WEATHER: Sky cover will slowly increase today as a warm front nudges into our area. An inversion last night created a warm band around the 4,000′ level with colder air above and below. Light but increasing winds with continued rising mercury, topping out in the lower 30’s on the summit, will make for a fairly calm day before mixed precipitation begins around dark. The potential for liquid equivalents around 1.5″ will change things tonight. It is likely that a mix of snow, sleet and freezing rain will Zamboni our slopes and gullies overnight.

SNOWPACK: The summit reported 2″ of snow Saturday night which blew into select areas in the Ravines on fairly high winds. While not deep, these softer wind slabs bonded fairly well to the existing refrozen crust. A lot of triggers were on the slopes yesterday with no avalanches resulting. Some of the shadier aspects like the Chute weren’t tested yesterday. I would be cautious today and keep a close eye on temperatures as warming temperatures will soften and weaken the surface wind slabs. It will be another hard-to-call day in terms of snow surface temperatures due to the timing incoming cloud cover. If clouds thicken significantly by mid-day,  surfaces may not warm enough to soften, especially the harder surfaces devoid of the new snowfall like parts of upper Hillman’s and Left Gully. South facing gullies in Huntington were mostly devoid of new snow yesterday after a good scouring by Saturday night 90 mph wind but pockets probably remain in Central, Pinnacle and Odell.

OTHER HAZARDS: Icy, refrozen snow on higher and steeper terrain can limit penetration of boots or skis. Crampons and an ice axe are recommended for travel on steep slopes. Micro-spikes and other creeper style traction devices may be helpful on some lower angle trails, but they do not provide the security of crampons. Be prepared to handle steep, firm snow and fast, icy surfaces.

Please Remember:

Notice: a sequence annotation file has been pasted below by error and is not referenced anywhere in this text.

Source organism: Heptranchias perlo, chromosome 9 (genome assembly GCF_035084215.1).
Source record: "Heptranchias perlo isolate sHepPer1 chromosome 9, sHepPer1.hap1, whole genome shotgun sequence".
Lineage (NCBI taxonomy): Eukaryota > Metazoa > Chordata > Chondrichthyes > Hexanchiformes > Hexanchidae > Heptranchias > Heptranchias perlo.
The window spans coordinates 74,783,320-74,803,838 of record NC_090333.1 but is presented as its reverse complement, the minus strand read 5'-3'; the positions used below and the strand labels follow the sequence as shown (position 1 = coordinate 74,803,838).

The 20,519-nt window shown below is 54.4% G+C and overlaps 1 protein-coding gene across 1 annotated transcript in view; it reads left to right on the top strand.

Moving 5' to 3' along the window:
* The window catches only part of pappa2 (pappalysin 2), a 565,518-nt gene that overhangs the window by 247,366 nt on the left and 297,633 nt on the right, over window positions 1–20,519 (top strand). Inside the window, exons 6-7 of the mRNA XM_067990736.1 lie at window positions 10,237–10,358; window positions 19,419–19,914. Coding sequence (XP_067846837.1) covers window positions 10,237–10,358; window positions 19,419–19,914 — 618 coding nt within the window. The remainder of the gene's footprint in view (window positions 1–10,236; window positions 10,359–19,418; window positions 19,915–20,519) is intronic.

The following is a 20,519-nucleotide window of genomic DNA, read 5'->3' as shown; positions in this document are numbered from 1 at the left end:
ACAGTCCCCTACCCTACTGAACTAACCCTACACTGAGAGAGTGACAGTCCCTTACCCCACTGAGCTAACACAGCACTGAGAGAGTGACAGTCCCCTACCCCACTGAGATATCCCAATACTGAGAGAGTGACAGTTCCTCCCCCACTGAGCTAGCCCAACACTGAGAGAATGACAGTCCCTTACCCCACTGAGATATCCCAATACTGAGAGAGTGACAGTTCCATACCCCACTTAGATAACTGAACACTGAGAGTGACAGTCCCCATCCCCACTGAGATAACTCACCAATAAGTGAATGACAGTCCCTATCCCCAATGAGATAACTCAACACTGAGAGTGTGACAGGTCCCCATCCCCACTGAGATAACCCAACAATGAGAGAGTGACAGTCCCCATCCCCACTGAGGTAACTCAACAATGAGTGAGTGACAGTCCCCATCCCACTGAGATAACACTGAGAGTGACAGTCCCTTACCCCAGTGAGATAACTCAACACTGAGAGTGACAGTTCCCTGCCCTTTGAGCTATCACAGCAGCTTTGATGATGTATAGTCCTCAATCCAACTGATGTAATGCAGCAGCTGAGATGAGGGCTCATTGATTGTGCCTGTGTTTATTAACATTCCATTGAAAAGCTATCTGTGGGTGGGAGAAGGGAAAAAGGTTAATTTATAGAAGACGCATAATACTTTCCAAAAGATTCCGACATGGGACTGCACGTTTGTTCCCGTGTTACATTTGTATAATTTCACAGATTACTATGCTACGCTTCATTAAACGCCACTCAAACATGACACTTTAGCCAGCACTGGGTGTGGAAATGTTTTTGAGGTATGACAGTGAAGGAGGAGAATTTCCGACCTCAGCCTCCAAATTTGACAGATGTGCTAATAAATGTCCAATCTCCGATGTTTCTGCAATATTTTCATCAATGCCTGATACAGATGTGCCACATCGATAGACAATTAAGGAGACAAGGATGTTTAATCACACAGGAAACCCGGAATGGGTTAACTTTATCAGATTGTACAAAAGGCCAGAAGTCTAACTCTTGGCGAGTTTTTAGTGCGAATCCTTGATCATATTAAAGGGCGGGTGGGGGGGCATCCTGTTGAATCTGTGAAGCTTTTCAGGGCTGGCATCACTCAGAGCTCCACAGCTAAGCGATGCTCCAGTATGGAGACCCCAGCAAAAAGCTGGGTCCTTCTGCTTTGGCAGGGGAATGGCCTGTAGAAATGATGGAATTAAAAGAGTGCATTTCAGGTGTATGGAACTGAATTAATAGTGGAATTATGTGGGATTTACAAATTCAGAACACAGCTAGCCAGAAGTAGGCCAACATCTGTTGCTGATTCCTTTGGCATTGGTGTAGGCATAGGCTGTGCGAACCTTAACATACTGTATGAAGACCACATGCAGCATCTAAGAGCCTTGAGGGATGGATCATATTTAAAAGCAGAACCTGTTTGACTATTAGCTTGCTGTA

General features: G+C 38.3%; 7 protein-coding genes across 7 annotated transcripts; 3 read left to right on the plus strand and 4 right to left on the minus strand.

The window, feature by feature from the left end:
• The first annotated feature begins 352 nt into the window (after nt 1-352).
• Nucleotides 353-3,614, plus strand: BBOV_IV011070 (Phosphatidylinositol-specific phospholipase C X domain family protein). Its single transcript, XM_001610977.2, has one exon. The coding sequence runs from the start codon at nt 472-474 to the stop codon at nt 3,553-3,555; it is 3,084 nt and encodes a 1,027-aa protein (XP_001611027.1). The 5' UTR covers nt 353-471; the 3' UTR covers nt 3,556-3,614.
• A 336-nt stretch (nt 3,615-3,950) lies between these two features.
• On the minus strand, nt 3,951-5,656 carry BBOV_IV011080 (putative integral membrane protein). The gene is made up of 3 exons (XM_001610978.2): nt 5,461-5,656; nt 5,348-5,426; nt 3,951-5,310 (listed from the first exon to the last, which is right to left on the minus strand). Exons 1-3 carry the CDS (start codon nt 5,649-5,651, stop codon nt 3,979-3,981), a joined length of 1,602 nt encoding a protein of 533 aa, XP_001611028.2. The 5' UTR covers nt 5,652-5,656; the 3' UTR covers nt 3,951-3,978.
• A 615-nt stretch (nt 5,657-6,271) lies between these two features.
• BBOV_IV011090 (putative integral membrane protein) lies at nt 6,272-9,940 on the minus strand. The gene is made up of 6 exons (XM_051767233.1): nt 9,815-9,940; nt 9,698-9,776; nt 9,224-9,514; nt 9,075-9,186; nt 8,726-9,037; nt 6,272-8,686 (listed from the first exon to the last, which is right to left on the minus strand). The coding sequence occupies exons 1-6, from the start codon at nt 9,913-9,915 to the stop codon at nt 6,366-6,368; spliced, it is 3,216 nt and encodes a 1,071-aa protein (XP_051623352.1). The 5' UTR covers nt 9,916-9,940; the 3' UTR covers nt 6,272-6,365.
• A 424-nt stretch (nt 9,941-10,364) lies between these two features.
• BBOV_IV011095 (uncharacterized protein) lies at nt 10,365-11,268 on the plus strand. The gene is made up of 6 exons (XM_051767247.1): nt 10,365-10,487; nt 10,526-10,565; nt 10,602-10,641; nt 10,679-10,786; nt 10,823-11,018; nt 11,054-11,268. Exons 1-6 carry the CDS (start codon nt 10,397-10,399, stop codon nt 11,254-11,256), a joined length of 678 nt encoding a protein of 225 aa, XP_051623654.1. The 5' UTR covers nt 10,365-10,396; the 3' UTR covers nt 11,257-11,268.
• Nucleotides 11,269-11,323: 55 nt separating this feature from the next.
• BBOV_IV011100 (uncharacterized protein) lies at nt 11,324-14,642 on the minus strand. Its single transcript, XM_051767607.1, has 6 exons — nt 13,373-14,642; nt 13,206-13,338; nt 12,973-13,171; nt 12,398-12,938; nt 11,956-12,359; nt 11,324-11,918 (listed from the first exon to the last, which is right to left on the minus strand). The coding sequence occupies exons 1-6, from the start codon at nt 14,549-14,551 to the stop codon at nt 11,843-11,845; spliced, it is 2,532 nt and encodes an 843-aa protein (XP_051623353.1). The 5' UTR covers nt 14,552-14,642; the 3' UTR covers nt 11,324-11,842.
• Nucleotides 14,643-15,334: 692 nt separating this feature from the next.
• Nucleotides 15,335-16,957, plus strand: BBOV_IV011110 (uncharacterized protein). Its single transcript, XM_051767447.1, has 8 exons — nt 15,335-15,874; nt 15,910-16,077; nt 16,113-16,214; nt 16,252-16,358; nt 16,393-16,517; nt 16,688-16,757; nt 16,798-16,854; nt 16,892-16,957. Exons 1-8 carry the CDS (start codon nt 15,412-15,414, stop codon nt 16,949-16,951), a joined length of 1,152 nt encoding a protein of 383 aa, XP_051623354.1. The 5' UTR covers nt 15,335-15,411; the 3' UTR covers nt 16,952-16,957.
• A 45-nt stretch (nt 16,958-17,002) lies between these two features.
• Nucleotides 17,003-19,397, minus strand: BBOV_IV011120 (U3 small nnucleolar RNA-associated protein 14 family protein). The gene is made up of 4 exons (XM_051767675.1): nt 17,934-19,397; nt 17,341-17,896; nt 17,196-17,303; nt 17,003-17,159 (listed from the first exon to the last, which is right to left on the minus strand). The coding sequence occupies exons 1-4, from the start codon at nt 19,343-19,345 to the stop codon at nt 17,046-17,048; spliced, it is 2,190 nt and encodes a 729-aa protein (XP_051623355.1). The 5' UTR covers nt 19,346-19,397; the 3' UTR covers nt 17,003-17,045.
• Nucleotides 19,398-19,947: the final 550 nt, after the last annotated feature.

• Safe travel in avalanche terrain requires training and experience. This advisory is just one tool to help you make your own decisions in avalanche terrain. You control your own risk by choosing where, when, and how you travel.
  • Anticipate a changing avalanche danger when actual weather differs from the higher summits forecast.
  • For more information contact the Forest Service Snow Rangers, the AMC at the Pinkham Notch Visitor Center, or the caretakers at Hermit Lake Shelters.
  • Posted 7:45 a.m. 4-7-2014. A new advisory will be issued tomorrow.

Frank Carus, Snow Ranger
USDA Forest Service
White Mountain National Forest
(603) 466-2713 TTY (603) 466-2856

2014-04-07 print friendly

Avalanche Advisory for Sunday, April 6, 2014

This advisory expires at 12:00 midnight.

Tuckerman Ravine has Moderate and Low avalanche danger today. The Sluice, Lip, Center Bowl, Chute, Left Gully, and Hillman’s Highway have Moderate avalanche danger. Heightened avalanche conditions exist on specific terrain features. Natural avalanches are unlikely and human triggered avalanches are possible.

All other forecast areas of Tuckerman and all of Huntington Ravine have Low avalanche danger. Natural and human triggered avalanches are unlikely except in isolated terrain features.

AVALANCHE PROBLEM: Wind slab will be forming today in a variety of locations. These are developing due to yesterday’s snow and strong winds, and have the potential to become larger and more hazardous with additional snowfall today. The Sluice, Lip, and Center Bowl are the areas of greatest concern. Forecast areas rated at Low danger today may have unstable snow in isolated areas. These will most likely be found in pockets that are sheltered from strong NW winds today, including many locations in Huntington.